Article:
Maria Thattil and girlfriend told they’re ‘too pretty’ to be lesbians


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Miss Universe Australia Maria Thattil has recalled the mortifying moment a drunk stranger interrupted her and her female partner’s date to suggest they were “too pretty” to be a lesbian couple.

The bisexual beauty queen recalled the “offensive and rude interrogation” with a “middle-aged woman” who approached the two women after they kissed each other at a bar in Melbourne.

“She apologised for interrupting and asked if we were together,” Maria explained to 9Honey.

“After answering that we were on a date, she gushed about how beautiful she thought we both were.”

Maria said they both thanked her for the compliment. But then she recalled the encounter taking a turn.

“In her inebriated state, she expressed her shock at how we both presented,” she said.

The woman told Maria’s girlfriend, “The thing is, you’re stunning,” before pointing to her and saying, “But you are also so pretty?”

“She followed with an explanation that she wasn’t used to seeing ‘two beautiful women together’ before continuing to describe her own cousin, ‘She’s, you know…’

“My date politely interjected, letting her know she could say the word ‘gay’.

“The woman responded, ‘Yes, she is – and she’s a lovely person, but not very attractive … although her partner is.’

“She then explained she was used to seeing lesbian relationships consisting of one ‘beautiful, feminine’ partner and a ‘less attractive, butch’ one.

“Addressing my date, she resumed, ‘So you must be the guy here? You’re the boyfriend? You must take care of her.’

“‘No,’ my date patiently responded, ‘we take care of each other.’ ‘Are you in love?’ the stranger persisted.

“‘Look, we’re like five weeks into dating and just trying to enjoy the day.'”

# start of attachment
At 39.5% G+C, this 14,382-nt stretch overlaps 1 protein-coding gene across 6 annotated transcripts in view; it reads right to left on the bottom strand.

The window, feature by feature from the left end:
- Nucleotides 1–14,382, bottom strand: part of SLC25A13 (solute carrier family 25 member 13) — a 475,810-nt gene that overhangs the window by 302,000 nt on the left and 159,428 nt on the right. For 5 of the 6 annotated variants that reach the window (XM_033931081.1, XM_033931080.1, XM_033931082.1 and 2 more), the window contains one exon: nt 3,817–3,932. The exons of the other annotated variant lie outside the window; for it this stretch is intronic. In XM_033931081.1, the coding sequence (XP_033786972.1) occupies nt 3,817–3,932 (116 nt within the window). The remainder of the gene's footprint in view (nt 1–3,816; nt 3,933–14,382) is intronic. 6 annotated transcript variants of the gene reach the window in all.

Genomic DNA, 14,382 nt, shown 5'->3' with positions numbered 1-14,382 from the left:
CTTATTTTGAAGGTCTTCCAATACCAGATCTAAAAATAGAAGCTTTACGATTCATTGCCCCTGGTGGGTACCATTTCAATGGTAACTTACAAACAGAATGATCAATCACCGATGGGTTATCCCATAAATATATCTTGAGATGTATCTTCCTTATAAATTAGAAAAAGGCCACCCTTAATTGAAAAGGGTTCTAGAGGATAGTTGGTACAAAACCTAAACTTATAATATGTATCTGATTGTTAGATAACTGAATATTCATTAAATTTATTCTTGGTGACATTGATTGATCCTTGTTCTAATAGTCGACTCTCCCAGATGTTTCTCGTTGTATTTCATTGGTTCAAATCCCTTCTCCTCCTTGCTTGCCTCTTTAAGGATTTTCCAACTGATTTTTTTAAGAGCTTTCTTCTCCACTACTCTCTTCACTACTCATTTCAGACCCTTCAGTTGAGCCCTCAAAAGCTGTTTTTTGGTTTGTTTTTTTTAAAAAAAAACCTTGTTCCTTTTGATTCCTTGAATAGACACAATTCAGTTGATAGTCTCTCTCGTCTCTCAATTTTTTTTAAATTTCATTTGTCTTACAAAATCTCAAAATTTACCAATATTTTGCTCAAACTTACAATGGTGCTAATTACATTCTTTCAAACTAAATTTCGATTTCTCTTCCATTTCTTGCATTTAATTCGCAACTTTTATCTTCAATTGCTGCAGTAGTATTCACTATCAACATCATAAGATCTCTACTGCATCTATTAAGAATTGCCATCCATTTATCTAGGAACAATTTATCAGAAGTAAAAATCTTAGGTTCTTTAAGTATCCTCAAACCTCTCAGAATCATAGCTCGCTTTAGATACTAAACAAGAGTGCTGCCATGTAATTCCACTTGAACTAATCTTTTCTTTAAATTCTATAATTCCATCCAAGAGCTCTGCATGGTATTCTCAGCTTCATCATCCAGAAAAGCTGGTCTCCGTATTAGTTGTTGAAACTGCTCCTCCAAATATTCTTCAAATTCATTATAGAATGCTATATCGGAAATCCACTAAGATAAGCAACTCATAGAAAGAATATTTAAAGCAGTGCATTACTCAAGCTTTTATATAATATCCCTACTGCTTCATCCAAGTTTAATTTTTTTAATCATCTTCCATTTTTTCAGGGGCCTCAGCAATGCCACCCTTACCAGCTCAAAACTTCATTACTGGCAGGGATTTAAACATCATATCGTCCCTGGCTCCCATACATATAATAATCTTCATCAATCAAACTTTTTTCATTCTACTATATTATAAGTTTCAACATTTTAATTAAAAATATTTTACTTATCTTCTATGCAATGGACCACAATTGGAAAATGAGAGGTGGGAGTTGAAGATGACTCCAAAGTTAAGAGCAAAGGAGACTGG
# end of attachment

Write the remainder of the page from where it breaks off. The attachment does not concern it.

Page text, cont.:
Maria said the woman continued, asking, “But are you in love?”

Encounter wasn’t a new experience for Maria Thattil or her date

Maria Thattil, who came out as bi earlier this year, recalled that the cringeworthy encounter went on for 10 to 20 minutes. Then the stranger asked the two women for a photo.

“Not with us – of us,” she said.

The couple politely declined before one of the woman’s friend “finally picked up on our discomfort and lead her away.”

Thattil explained the encounter “wasn’t new for my date or myself.”

“We’ve seen inappropriate projections of stereotypes onto other queer folk in our lives or experienced it firsthand,” she said.

“Beyond just being fetishised through the male gaze, the typecasts suck too.

“Your sexuality, the gender you identify with, or how you present, serve as cues for others to project limiting beliefs about you. Or in our case, the dynamic of our relationship.

“Expecting all relationships to fit the ‘boyfriend and girlfriend’ dynamic is an outdated and inaccurate gendered standard. The kind that has kept marriage cordoned off from queer people because it’s reserved for ‘man and wife.'”

Don’t treat queer people like ‘zoo animals on display’

Maria Thattil said she was “in awe” of her female date’s patience with the intoxicated stranger.

“After laughing that awkward encounter off, I looked at my date with awe and respect for the patience and understanding she showed that stranger,” she said.

“Especially because I know that it won’t be the last time something like that happens.”

She urged strangers to not treat same-sex relationships “like zoo animals on display”.

“Nor are they an anomaly when they don’t fit society’s limiting stereotypes,” she said.

“For those who are curious, just be polite and considered. Don’t fetishise, stereotype or hyper-sexualise queer folk.

“Because no matter how you identify, these stereotypes don’t just limit us, they affect everyone.”

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